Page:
|Fred Litton, dean of the University of Houston-Victoria School of Education & Human Development, stands in front of the Dome of the Rock, a shrine located in the Old City of Jerusalem. Litton was in Jerusalem attending an international teacher education conference.|
An international teacher education conference in Israel provided the dean of the University of Houston-Victoria School of Education & Human Development the opportunity to learn how teacher educators worldwide prepare student teachers to include children with special needs in classroom activities.
“Sometimes we think the U.S. is light years ahead of other countries, and in some ways, we probably are in terms of education for children with special needs,” Fred Litton said. “But educators in other countries are seeing some of the same classroom problems that we are experiencing in the U.S. It was enlightening to see how some of the struggles are universal.”
Litton attended the Sixth International Conference on Teacher Education July 2 to 4 in Jerusalem and Tel Aviv. This year’s conference theme was “Changing Reality through Education.”
On July 3, Litton joined professors from Austria and Israel in presentations about teacher preparations to include students with special needs in the education system.
“From our presentation and my informal conversations with educators at the conference, I found out there are a lot of struggles with how to include students with special needs,” he said. “There can be resistance. Sometimes they are not warmly embraced. Sometimes teachers don’t know how to deal with it. My focus was on attitudes. We have laws about inclusion, but it doesn’t work if people’s attitudes are negative and unproductive.”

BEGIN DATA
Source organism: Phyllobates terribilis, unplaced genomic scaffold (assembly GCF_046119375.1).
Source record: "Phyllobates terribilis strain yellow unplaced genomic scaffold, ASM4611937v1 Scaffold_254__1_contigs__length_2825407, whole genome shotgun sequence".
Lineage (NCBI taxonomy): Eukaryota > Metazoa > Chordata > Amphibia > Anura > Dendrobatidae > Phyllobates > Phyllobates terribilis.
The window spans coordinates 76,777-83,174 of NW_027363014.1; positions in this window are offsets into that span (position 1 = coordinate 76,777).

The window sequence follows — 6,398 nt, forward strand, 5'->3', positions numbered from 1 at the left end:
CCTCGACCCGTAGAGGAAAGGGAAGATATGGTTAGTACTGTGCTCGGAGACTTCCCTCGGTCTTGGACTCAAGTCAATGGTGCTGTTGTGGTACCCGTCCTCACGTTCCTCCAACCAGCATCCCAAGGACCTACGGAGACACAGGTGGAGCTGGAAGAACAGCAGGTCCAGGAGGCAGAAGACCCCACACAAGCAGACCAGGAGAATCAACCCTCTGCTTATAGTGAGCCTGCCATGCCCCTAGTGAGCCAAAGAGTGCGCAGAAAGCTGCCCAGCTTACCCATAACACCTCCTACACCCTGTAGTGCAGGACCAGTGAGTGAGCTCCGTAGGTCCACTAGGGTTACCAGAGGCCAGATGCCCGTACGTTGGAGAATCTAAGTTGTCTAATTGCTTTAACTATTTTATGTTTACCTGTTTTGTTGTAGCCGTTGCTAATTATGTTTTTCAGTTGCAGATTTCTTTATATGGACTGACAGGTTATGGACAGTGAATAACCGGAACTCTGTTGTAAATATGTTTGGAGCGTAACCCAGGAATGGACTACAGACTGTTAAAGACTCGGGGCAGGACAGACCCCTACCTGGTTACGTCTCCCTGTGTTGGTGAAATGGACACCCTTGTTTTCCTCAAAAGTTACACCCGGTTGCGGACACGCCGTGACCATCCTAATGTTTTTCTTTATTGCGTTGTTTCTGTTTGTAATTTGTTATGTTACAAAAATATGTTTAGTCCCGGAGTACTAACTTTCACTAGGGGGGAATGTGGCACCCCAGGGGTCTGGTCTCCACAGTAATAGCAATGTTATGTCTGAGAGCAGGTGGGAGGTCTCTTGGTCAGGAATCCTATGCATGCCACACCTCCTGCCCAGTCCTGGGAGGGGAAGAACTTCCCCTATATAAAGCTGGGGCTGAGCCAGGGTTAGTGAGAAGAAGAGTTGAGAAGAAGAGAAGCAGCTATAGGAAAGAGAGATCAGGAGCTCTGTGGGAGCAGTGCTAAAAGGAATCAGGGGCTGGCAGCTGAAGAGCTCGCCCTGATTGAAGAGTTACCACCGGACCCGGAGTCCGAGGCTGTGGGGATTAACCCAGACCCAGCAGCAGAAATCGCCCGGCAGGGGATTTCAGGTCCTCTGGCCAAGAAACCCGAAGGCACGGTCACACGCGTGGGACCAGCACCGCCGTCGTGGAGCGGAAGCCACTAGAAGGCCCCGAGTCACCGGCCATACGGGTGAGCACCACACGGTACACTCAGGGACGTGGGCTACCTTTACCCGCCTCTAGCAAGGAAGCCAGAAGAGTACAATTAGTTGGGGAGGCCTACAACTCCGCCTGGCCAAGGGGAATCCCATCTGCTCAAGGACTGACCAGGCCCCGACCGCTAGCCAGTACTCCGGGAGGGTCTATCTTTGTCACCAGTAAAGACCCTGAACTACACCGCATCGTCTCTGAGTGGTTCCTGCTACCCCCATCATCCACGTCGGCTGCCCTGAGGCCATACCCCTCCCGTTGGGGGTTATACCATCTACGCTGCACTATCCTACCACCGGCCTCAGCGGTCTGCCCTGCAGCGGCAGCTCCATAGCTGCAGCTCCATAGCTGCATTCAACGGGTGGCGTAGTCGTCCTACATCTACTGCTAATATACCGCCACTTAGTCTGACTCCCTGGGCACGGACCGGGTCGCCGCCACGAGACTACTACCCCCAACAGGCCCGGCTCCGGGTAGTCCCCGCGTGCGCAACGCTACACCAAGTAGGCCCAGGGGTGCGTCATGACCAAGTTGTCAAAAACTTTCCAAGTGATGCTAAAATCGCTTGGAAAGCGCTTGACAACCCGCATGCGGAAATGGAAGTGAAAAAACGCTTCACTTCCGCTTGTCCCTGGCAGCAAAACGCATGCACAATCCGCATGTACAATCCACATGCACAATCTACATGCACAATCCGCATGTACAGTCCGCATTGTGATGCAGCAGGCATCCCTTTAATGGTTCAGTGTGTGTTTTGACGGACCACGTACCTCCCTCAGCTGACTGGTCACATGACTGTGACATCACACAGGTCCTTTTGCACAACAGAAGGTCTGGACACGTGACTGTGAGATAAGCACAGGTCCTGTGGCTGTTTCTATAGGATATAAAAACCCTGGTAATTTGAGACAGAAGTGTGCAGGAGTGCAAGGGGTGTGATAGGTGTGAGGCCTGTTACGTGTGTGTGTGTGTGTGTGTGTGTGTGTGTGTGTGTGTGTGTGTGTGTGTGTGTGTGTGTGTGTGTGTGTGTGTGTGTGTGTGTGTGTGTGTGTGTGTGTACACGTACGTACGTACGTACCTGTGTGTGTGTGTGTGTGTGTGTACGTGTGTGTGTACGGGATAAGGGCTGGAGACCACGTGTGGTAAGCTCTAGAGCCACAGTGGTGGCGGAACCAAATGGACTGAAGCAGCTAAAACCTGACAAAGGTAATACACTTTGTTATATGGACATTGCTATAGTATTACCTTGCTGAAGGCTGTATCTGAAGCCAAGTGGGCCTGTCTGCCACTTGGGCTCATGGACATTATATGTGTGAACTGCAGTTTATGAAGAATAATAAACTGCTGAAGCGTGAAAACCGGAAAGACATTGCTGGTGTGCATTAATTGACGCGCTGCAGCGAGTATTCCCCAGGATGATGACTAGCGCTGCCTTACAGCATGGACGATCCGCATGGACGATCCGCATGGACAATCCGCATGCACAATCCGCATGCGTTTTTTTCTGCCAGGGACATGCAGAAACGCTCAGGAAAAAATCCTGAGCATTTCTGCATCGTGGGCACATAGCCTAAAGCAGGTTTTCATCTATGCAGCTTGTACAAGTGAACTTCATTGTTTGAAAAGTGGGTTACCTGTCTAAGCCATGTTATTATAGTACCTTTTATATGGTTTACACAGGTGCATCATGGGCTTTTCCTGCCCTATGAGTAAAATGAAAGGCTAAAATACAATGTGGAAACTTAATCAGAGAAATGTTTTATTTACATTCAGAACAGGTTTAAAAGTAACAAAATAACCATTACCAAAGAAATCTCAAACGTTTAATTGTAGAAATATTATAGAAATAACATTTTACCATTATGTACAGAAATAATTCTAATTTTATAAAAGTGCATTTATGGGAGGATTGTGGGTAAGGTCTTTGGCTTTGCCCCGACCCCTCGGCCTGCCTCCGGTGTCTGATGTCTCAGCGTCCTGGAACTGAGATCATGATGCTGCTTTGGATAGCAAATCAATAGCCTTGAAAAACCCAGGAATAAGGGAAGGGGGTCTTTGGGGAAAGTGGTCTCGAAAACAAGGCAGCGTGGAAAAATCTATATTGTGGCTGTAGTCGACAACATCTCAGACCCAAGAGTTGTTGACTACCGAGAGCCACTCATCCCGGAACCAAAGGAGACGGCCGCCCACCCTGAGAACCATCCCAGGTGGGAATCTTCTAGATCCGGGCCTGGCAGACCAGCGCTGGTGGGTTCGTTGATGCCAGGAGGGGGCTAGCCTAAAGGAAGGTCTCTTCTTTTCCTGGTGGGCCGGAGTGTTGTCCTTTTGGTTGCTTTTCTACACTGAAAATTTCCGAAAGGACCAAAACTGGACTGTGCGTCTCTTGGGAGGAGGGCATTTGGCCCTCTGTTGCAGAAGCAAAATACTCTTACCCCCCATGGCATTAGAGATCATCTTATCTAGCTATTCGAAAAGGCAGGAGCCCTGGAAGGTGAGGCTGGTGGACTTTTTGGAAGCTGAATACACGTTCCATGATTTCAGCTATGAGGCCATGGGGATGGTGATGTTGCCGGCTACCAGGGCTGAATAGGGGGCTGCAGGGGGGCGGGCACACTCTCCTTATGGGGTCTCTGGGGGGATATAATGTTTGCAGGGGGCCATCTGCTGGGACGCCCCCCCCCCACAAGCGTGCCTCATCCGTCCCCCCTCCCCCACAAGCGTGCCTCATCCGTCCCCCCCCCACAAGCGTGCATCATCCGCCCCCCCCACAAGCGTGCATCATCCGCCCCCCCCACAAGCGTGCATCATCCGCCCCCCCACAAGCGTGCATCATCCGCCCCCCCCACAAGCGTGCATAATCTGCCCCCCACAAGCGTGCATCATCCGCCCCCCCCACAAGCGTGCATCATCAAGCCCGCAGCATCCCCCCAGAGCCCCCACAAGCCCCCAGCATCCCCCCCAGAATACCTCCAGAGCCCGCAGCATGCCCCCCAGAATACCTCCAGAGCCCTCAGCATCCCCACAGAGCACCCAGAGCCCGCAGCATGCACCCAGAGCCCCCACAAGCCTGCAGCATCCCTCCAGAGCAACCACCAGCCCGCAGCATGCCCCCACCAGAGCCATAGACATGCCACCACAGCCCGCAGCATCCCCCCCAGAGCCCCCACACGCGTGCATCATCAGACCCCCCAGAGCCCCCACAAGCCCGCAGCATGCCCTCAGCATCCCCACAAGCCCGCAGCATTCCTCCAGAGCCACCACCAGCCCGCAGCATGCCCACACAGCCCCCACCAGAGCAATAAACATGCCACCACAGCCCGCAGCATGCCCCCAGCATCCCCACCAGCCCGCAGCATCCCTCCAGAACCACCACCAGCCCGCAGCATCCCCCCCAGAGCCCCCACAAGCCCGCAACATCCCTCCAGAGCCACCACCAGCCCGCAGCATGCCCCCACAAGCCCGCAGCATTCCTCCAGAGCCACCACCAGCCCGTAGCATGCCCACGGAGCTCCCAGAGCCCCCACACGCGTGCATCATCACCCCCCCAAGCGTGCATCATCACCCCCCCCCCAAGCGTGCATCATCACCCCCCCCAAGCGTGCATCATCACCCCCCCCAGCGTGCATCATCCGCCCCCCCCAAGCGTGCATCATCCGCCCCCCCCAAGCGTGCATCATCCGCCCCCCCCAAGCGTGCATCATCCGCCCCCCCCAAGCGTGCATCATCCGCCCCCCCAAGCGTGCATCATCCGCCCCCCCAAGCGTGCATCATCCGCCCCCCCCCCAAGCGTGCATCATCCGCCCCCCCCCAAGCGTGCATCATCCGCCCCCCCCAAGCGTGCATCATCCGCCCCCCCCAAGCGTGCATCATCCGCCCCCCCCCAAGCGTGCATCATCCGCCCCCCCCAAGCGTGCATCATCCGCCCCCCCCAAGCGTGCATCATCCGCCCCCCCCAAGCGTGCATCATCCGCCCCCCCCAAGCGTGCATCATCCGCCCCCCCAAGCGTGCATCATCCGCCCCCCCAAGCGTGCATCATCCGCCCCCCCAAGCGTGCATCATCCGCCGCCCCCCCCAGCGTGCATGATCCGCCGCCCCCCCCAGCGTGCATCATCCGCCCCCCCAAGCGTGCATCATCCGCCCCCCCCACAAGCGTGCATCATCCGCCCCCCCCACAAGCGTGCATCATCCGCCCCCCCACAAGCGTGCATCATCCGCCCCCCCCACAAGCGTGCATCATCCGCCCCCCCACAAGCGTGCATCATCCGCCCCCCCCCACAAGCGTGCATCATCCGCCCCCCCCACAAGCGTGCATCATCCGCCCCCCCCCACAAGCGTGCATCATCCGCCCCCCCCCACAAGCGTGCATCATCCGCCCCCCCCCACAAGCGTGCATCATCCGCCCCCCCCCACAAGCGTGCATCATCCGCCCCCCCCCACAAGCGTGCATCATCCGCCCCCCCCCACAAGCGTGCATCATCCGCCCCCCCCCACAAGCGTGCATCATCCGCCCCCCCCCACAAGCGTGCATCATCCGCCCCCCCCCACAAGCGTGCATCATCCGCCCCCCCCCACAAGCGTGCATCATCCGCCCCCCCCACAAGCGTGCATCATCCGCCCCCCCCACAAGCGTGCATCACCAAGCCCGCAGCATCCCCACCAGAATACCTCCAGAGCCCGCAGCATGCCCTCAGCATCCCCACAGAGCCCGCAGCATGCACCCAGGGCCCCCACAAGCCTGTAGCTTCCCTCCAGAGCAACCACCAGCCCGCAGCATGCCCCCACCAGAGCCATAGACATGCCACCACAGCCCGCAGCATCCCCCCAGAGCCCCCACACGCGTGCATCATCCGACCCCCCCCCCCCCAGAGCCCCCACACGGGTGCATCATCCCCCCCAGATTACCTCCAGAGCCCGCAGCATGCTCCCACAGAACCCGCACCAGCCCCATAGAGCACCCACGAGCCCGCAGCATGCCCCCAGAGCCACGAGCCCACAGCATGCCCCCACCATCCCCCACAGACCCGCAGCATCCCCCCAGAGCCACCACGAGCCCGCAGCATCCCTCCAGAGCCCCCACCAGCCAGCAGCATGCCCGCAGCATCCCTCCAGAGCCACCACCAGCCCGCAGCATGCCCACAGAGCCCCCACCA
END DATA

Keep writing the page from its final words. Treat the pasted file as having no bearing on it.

Litton and Joseph Ben-Ur, a marketing professor in the UHV School of Business Administration, wrote a paper regarding attitudes toward students with special needs. Ben-Ur, who earned his bachelor’s and master’s degrees from Hebrew University of Jerusalem, also was invited to present at the conference but couldn’t because of a previous commitment.
In their paper, “Attitudes Toward Individuals with an Intellectual Disability: A Major Barrier Toward Successful Inclusion,” Litton and Ben-Ur explained that a positive attitude by teachers can encourage the development of helpful relationships between students with disabilities and those without disabilities. They prepared a study to determine how to change the attitudes of teachers from negative to positive.
They tried several strategies and found that the most effective were lessons about famous people with disabilities, books about people with disabilities and education about accepting people who are different.
The conference was organized by The David Yellin Academic College of Education, a teacher preparation university in Jerusalem. Conference sessions were held at the university and a research institute in Tel Aviv.
“It was nice to have another chance to explore both cities,” said Litton, who had visited Israel before. “The history and archeology are tremendous. Israel has a bustling economy, and tourism is central to that. There are a lot of new buildings and infrastructure.”
Litton said his favorite part of the conference was interacting with professionals in the field from other countries. Between conference sessions, Litton exchanged ideas with fellow attendees.
“A couple of us agreed to exchange research and stay in communication,” he said. “I also made good contacts with educators from other places that might lead to some professional development opportunities for our teachers at UHV.”